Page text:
BY BUDDY NEVINS
Broward Circuit Judge Lynn Rosenthal says that after three decades as a lawyer, she has begun learning a new skill – politics.
Rosenthal was appointed in July 2012 by Gov. Rick Scott to fill an open seat. Now she has begun her 2014 campaign.
Her resume is largely this: A federal prosecutor from 1985 to 2012.
Not exactly the best training for the rough-and-tumble world of Broward politics.
Cloistered in all-but lifetime jobs, federal prosecutors are notorious for being indifferent to public sentiment. To put it bluntly, federal prosecutors don’t give a damn what people think because they are accountable only to the U. S. Justice Department…and hardly accountable to that agency since almost no one is ever fired.
So Rosenthal has had to learn a new skill set.
She is learning to talk to average folks. She is listening to their views. And she is asking them for their votes.
Campaigning “is so different from what I did before. (But) it has been the most wonderful experience. I feel blessed by the opportunity to meet so many different people,” says Rosenthal, 56, of Weston.
Lynn Rosenthal being sworn-in, 2012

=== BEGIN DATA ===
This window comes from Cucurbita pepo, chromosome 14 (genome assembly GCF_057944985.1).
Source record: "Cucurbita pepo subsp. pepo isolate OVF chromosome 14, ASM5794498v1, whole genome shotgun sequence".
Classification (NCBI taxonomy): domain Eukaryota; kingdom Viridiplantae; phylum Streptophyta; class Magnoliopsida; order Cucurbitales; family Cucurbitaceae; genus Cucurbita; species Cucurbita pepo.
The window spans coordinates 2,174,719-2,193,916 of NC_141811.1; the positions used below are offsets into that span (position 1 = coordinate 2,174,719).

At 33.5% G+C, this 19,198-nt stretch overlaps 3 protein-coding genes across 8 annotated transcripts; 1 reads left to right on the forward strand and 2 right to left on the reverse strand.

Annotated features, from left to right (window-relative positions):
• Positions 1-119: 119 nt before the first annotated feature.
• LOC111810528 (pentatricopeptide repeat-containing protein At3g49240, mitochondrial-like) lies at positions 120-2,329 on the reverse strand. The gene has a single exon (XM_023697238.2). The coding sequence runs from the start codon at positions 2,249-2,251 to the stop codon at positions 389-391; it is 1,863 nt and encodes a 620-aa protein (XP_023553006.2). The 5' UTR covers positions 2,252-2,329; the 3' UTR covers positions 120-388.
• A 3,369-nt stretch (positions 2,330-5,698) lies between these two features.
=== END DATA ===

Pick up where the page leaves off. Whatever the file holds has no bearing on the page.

Her role as a judge has also been an education.
Prosecutors’ job is to whittle away the rights of defendants to gain a conviction. Defense attorneys attempt to defend and expand a defendant’s rights.
A judge is supposed to be a neutral referee between the two sides, courthouse sources complain.
“Its an education for me,” she says. “I ask people to give me criticism so I can be a better judge.”
But three lawyers told Browardbeat.com that Rosenthal hasn’t learned the difference from being a prosecutor and judge, yet. They would love to find a candidate to run against Rosenthal, who is yet unopposed.
“She sits on the bench like she is a still a prosecutor. Defendants get less than a fair shake,” one lawyer involved in judicial races says.
No lawyer has had the guts to challenge her. After talking to her, I understand why.
She’s a great candidate – well-spoken and smart. She says the right things about a judge being fair and impartial.
Another reason challengers are shying away from her is her name – Rosenthal. Some still mistakenly believe that a Jewish-sounding name means certain victory for a judicial candidate.
It’s not true. Ask judicial candidates Julie Shapiro-Harris, Rhoda Sokoloff, Richard Sachs, Ilene Lieberman and Melanie Golden, whose names couldn’t overcome other shortcomings in last year’s election.
Still, enough lawyers believe the old myth that none have taken her on yet.
Or as one political consultant, who is not involved in her campaign, says:
“Bottom line is the local criminal defense lawyers have no clue how to gear up a campaign… and she has a great ballot name. I think she is a tough beat, she is attractive, will have money, good talker and an incumbent.”
So for now, Rosenthal is safe. She shouldn’t get comfortable. Judicial candidates have a history of bouncing from one race to another .
And it’s a long time until the close of filing next year.